The emergent solar markets of 2016

Where in the world is solar going? During 2016, prices fell, capacity expanded, and the future of photovoltaics is looking bright. In this article, Tom Kenning takes a look at solar expansion in Latin America, Africa, and Asia.

sunset in the desert

A bright future for the global energy transition (Photo by CT Cooper, edited, Public Domain)

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Solar PV is no longer the domain of just a few developed countries after it saw significant progress in almost every continent on the planet in 2016. Only Europe, the original bastion of solar, has struggled to reignite its matured PV markets, but even France and Spain could be markets to watch out for next year, especially with Spain’s 3GW of solar and wind auctions due.

Latin America

Argentina kicks off:  Argentina is a latecomer to the explosion of solar across the globe, having been tarnished with an awkward reputation among foreign investors and boasting just 8MW of PV installations to date. However, a new pro-business president, Mauricio Macri, and the launch of two well-handled large-scale tenders could catapult Argentina into a respected solar market. A previous attempt at tendering renewables in 2010 nose-dived with zero project completions, so the big question will be whether any of the latest awards can translate into solid projects.

Mexico boasts Latin America’s largest pipeline: Mexico continued its strong push for renewables following the liberalisation of its energy sector. With private entities now able to participate in the energy market, the country was able to hold its second long-term renewable power auction. After an impressive first auction, Mexico followed up with 2.4GW of solar in September’s round and PV is expected to continue winning large capacities in years to come. Mexico now has the largest contracted solar pipeline in the Latin American region. Ministry leaders have confirmed that the country’s third long-term power auction is scheduled for April 2017. The International Energy Agency (IEA) has also put out a special report predicting that Mexico will hit between 30-40GW of solar PV deployment by 2040 under various scenarios modelled.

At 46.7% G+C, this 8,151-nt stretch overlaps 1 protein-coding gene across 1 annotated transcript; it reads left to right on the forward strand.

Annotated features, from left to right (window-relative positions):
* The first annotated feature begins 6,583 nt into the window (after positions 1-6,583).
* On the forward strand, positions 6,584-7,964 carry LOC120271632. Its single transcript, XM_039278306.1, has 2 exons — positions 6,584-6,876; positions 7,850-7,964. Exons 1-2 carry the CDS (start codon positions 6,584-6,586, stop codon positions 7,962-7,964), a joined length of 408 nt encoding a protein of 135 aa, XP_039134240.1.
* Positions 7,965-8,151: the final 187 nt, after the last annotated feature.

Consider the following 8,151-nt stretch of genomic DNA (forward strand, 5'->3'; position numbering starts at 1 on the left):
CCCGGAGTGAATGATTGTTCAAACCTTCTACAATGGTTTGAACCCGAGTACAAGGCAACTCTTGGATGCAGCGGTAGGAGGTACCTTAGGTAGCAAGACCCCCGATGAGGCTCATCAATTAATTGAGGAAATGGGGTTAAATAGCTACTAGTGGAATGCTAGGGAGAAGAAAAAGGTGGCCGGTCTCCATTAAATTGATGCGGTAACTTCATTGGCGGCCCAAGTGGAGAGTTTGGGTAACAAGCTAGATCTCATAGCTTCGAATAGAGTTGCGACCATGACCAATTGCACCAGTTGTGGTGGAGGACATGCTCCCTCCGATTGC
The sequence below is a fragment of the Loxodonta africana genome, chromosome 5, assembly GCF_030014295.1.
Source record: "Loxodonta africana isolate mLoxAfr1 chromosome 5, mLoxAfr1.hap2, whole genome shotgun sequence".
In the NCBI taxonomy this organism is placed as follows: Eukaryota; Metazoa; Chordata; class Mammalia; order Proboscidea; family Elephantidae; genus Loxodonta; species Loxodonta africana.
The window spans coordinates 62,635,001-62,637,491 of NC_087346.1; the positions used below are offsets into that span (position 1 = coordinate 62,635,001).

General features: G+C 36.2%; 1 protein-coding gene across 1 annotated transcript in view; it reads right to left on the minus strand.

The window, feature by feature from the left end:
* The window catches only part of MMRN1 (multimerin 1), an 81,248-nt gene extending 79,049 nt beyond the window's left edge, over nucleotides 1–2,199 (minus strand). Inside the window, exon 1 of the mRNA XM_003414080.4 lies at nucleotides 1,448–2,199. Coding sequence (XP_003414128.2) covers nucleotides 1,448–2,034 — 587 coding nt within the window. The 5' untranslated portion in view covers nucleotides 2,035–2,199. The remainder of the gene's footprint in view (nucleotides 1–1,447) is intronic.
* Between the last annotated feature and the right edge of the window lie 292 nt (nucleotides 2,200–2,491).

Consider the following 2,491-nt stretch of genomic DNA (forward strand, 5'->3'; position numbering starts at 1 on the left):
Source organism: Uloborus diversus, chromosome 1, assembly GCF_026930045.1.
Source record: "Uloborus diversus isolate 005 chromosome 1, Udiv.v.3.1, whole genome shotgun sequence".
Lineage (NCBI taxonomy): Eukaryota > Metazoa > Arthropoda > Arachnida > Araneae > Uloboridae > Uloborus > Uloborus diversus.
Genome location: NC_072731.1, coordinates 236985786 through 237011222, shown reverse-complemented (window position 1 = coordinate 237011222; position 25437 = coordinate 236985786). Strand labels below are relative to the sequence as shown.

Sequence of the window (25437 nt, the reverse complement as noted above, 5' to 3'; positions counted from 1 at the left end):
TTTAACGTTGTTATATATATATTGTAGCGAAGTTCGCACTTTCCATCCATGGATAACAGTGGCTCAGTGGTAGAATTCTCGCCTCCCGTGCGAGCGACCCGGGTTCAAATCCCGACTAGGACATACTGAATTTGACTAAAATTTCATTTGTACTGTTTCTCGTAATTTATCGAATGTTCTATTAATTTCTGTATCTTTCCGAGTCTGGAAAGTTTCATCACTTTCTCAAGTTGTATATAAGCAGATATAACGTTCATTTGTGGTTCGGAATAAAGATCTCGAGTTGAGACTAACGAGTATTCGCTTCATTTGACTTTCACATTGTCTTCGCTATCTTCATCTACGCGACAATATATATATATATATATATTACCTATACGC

Taiwan eyes 20GW: Taiwan looks set to break into the top 10 solar markets in terms of capacity additions around the world in 2017, according to EnergyTrend. The country’s solar deployment has been slow to kick off in comparison to its mature and bustling PV manufacturing industry. A year after a new government played its hand by targeting 20GW of solar by 2025 – driven by a desire to avoid adding more nuclear capacity – movement remains relatively pedestrian with 980MW of cumulative installations at the end of August. However, there is a strong short-term target to reach 1.52GW deployment within two years, including 915MW for rooftop and 610MW for ground mount. Much of the 20GW is likely to be set aside for utility-scale solar, but in one of the most densely populated countries in Asia, land acquisition will be a real challenge.

The Middle East